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The Price of Inequality

[how Today's Divided Society Endangers Our Future]
Stiglitz, Joseph E. (Book - 2012 )
Average Rating: 4 stars out of 5.
The Price of Inequality
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Examines how the wealthy classes have contributed to growing inequality in society and explains how the quest to increase wealth has hindered the country's economic growth as well as its efforts to solve its most pressing economic problems.
Authors: Stiglitz, Joseph E.
Statement of Responsibility: Joseph E. Stiglitz
Title: The price of inequality
[how today's divided society endangers our future]
Publisher: New York : W.W. Norton & Co., c2012
Edition: 1st ed
Characteristics: xxxi, 414 p. ; 25 cm.
Bibliography: Includes bibliographical references (p. [291]-397) and index
Contents: America's 1 (one) Percent Problem
Rent seeking and the making of an unequal society
Markets and inequality
Why it matters
A democracy in peril
1984 is upon us
Justice for all? How inequality is eroding the Rule of Law
The battle of the budget
A macroeconomic policy and a Central Bank by and for the 1 (one) percent
The way forward : another world is possible
Summary: Examines how the wealthy classes have contributed to growing inequality in society and explains how the quest to increase wealth has hindered the country's economic growth as well as its efforts to solve its most pressing economic problems.
Subject Headings: Income distribution Social aspects United States Equality United States United States Economic conditions 21st century United States Social conditions 21st century
Topical Term: Income distribution
Equality
LCCN: 2012014811
ISBN: 9780393088694
0393088693
9780393099694
0393099695
Branch Call Number: 305.5097 S
Research Call Number: *R-SIBL HC110.I5 S867 2012
IM 12-6279
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Jul 31, 2013
  • StarGladiator rated this: 2.5 stars out of 5.

A highly intelligent (brilliant?) Jewish-American thinker, in an introduction to a Thorstein Veblen book, explained that economics is the farce of an explanation for why a small number of people have everything and the majority have nothing. (I admit to paraphrasing a bit here.) Sitglitz is a decent fellow, but he's still sucked in by the status quo, the World Bank? The IMF? A pox on control entities, and front organizations! He does state the obvious, but in stating the obvious while continuing to support the status quo, one comes off sounding relatively schizoid! I would prefer the "Spirit Level" to this book, and far superior would be Donald Gibson's "Wealth, Power and the Crisis in Laissez Faire Capitalism". The problem with individuals like Stiglitz, is that first they worked for the oligarchs, and now they are attempting to - - oh so subtley - - negate them, and their verbal and written tactics define fecklessness.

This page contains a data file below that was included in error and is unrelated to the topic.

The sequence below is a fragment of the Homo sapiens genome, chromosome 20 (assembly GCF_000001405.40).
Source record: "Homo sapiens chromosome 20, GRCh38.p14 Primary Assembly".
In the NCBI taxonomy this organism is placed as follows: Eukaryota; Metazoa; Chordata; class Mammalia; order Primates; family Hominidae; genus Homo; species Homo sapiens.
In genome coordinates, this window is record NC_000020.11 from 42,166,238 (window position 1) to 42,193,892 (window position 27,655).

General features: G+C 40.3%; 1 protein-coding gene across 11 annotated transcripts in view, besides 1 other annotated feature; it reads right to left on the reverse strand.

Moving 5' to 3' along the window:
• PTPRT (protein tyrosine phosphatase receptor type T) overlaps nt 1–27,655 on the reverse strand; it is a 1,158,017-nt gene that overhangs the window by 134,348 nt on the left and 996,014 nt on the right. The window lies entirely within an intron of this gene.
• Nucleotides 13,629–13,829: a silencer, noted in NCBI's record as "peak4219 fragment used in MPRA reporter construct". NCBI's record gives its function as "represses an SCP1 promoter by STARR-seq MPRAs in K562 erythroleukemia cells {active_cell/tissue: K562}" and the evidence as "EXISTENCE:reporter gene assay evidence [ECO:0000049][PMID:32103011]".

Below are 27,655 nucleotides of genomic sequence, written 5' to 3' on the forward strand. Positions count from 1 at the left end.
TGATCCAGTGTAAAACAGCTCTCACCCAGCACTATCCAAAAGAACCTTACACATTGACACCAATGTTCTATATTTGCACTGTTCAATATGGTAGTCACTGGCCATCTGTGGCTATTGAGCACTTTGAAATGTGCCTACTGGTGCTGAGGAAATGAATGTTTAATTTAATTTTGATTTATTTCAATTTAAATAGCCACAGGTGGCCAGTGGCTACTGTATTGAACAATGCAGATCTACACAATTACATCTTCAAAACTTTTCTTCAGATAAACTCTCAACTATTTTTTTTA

Jan 10, 2013
  • Lukeinvancouver rated this: 4 stars out of 5.

Joseph E. Stiglitz is a prolific writer and I have enjoyed every book I read by him. The same is true of this book, tempered by an irritation about the cheapness of the publisher (or the writer?) not to hire a proof reader and use a spell checker instead. This is very annoying! A spellchecker cannot tell the difference between a misspelled (but otherwise existing) word, e.g. heath (instead of health) or that (instead of than). It can also not detect redundant words (i.e. the inappropriate repetition of the same word), or missing words. Moreover, when the wrong word (e.g. stability instead of instability) is used a spellchecker is useless. Unfortunately there are numerous examples of the above instances in the book. One can stop and reflect to see the errors but it is annoying and lowers the quality of the book.

Nov 22, 2012
  • eastvanbookfan rated this: 4 stars out of 5.

The 'HAVES' must be relieved confirmation bias exists because the truth contained within books such as this one should motivate a complete overhaul of how things are done in our society.

But alas, we will continue to believe in the myths such as, they earned it, we all have equal opportunity etc...

Maybe one day?

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Stiglitz, Joseph E.
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